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The central administration of oxytocin and oxytocin analogs to steroid-primed female rats : an investigation of the effects of brain site, dose, receptor type, and time parameters on the generation of lordosis behavior Schulze, H. Georg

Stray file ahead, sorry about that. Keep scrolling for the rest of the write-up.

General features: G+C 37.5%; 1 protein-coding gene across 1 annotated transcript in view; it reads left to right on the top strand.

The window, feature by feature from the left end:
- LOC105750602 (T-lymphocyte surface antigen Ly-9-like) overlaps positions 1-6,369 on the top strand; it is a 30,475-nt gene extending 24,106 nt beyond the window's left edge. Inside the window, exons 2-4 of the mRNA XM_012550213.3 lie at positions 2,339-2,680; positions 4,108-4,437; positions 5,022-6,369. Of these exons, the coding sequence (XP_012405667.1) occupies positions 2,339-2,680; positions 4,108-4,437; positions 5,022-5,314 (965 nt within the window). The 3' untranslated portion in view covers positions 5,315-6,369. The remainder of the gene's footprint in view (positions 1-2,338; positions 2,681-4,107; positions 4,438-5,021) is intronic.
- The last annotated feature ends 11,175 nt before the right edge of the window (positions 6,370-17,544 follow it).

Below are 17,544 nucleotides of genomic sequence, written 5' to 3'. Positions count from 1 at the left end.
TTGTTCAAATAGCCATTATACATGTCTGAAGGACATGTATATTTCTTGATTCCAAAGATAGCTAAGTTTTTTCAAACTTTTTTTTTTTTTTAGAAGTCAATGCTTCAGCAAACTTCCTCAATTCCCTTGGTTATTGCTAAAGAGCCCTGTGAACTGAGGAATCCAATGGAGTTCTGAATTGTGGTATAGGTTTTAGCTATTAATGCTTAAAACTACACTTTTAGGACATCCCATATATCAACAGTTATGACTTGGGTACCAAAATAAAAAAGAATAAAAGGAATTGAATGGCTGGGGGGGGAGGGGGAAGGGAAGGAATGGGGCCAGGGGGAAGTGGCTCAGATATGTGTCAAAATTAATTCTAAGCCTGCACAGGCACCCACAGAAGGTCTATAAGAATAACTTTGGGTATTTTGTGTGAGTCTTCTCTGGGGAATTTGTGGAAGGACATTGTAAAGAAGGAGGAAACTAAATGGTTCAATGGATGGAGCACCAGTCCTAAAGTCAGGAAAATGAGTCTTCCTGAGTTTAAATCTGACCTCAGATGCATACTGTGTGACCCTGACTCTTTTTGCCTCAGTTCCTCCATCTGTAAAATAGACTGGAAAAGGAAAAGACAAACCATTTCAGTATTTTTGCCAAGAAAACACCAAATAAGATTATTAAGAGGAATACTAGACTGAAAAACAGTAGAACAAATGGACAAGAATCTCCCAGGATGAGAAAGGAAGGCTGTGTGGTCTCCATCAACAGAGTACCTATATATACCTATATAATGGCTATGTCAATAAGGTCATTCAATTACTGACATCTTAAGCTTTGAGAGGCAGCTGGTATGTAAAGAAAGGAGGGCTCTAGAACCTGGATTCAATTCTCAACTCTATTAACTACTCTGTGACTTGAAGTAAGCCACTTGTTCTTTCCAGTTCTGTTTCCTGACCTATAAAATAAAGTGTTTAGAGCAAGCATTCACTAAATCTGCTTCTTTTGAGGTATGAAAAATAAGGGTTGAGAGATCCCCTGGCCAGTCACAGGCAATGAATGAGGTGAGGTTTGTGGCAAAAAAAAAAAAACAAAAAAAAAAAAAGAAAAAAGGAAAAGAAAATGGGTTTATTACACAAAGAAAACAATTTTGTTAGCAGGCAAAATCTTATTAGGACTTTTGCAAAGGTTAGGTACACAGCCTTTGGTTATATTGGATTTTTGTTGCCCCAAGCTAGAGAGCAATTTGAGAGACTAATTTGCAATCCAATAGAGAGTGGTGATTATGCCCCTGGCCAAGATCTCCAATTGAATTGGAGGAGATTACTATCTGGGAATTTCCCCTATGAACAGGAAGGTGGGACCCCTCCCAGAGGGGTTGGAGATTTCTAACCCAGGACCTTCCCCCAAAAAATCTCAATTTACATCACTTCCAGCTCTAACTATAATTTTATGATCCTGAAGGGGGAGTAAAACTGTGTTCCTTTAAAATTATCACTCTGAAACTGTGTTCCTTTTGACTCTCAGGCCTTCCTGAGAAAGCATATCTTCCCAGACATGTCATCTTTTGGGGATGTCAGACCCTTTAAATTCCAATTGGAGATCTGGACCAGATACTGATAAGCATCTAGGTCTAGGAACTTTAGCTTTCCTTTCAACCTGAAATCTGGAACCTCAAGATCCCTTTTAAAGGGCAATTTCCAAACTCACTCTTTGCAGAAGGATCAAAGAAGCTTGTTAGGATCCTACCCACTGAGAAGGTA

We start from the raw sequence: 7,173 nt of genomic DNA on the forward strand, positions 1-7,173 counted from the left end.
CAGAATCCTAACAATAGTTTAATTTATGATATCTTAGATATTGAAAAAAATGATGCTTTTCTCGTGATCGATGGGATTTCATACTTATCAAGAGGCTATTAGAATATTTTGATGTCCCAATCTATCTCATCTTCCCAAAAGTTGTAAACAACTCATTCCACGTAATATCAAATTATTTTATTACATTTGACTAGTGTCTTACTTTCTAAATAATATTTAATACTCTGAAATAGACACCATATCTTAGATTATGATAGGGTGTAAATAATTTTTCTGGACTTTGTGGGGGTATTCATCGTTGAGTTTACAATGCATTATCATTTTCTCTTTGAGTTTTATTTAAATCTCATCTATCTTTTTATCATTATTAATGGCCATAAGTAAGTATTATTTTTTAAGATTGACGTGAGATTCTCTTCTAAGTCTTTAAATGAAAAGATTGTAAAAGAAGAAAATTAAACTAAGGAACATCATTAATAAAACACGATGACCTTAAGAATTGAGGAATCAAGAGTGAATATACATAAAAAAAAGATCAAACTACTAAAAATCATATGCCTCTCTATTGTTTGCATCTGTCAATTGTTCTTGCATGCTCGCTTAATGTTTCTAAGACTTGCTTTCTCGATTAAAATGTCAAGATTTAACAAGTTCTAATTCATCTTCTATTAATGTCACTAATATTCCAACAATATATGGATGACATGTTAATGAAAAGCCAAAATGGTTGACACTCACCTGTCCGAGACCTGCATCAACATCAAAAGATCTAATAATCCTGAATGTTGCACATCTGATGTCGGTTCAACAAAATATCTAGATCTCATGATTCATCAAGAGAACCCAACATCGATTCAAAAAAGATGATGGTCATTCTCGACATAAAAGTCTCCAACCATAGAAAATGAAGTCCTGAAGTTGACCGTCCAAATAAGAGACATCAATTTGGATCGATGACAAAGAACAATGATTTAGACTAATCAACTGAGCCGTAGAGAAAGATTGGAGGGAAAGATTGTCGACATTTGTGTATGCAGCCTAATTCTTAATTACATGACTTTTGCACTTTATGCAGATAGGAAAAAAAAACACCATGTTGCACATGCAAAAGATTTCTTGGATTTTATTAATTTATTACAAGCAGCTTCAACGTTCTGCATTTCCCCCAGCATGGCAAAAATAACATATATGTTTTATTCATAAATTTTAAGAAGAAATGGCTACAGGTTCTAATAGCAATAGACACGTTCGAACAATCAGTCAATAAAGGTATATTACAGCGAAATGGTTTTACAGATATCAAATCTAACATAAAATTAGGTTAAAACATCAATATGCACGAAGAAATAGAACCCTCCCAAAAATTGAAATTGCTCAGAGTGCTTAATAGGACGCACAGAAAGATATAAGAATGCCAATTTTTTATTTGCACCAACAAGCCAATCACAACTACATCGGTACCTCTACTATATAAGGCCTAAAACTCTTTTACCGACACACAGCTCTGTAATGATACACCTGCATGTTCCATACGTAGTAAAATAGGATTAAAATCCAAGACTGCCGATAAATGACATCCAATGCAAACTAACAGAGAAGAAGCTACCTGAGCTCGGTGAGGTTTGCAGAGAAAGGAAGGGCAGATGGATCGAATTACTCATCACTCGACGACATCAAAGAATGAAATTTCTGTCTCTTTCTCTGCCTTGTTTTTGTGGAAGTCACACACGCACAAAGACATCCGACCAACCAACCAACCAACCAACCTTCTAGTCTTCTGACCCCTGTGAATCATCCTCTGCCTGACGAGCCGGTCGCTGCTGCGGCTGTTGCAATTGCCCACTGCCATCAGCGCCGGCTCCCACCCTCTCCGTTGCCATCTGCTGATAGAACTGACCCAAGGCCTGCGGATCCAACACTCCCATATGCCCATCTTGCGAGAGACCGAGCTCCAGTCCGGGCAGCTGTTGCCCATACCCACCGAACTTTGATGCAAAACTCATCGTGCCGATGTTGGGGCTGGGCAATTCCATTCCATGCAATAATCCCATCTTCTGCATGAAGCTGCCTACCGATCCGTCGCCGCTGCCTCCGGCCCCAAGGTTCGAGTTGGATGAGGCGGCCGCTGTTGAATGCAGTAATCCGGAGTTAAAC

Oxytocin plays an important role in the orchestration of many behaviors, including reproductive behaviors, in the female rat. Although it is known to influence sexual receptivity, relatively little is known about the central sites of action of oxytocin and how these contribute to the generation of lordosis. Furthermore, it is not clear what the mechanisms of action of this peptide at these sites may be, and how temporal factors influence oxytocinergic activity. The purpose of this thesis is to investigate the role of oxytocin in the generation of lordosis behavior in the female rat from a variety of perspectives in order to gain a broader understanding of this behavior. The administration of low doses of oxytocin to the lateral ventricle of female rats treated with 5 µg estradiol benzoate and 150 µg progesterone inhibited lordosis behavior while higher doses had no effect. This contrasted with the administration of similar oxytocin doses to the medial preoptic area where low doses had little effect and higher doses tended to elevate primarily lordosis quotients. Higher oxytocin doses administered to the ventromedial hypothalamus extended lordosis durations but had a smaller effect on lordosis quotients. In the central nucleus of the amygdala, the same high doses also extended lordosis durations but not lordosis quotients. These results imply that different brain sites may contribute to different aspects of the lordosis behavior: the medial preoptic area appears to be responsible for lordosis frequency (as measured by the lordosis quotient), the amygdala for lordosis duration, and the hypothalamus perhaps for lordosis initiation. The infusion of an oxytocin agonist and antagonist into the lateral ventricles of steroid-primed female rats reduced lordosis quotients. The same agents infused into the medial preoptic area and the ventromedial hypothalamus did not produce any significant effects. These results are difficult to interpret but appear to be congruent with the notion that both the vasopressinergic system and the oxytocinergic system exercise control over lordosis behavior. The former system is inhibitory while the latter system appears to facilitate sexual behavior only when a certain threshold of neural activity has been reached. It furthermore appears likely that both peptides can act on the receptors of both systems. When infused into the left lateral ventricles of steroid-treated female rats, the oxytocin agonist employed in these studies facilitated lordosis behavior 32 h after estradiol administration but not 48 h later when most reported investigations have been carried out. This implies that sufficient' functional oxytocin receptors are induced within 32 h after estrogen treatment. It also raises the possibility that receptor induction and decay at different central sites may follow different time courses. Taken together, these studies indicate that several brain sites contribute to the generation of lordosis and that both the vasopressinergic and oxytocinergic systems may be involved. Furthermore, these systems may be differentiated by temporal patterns of activation.

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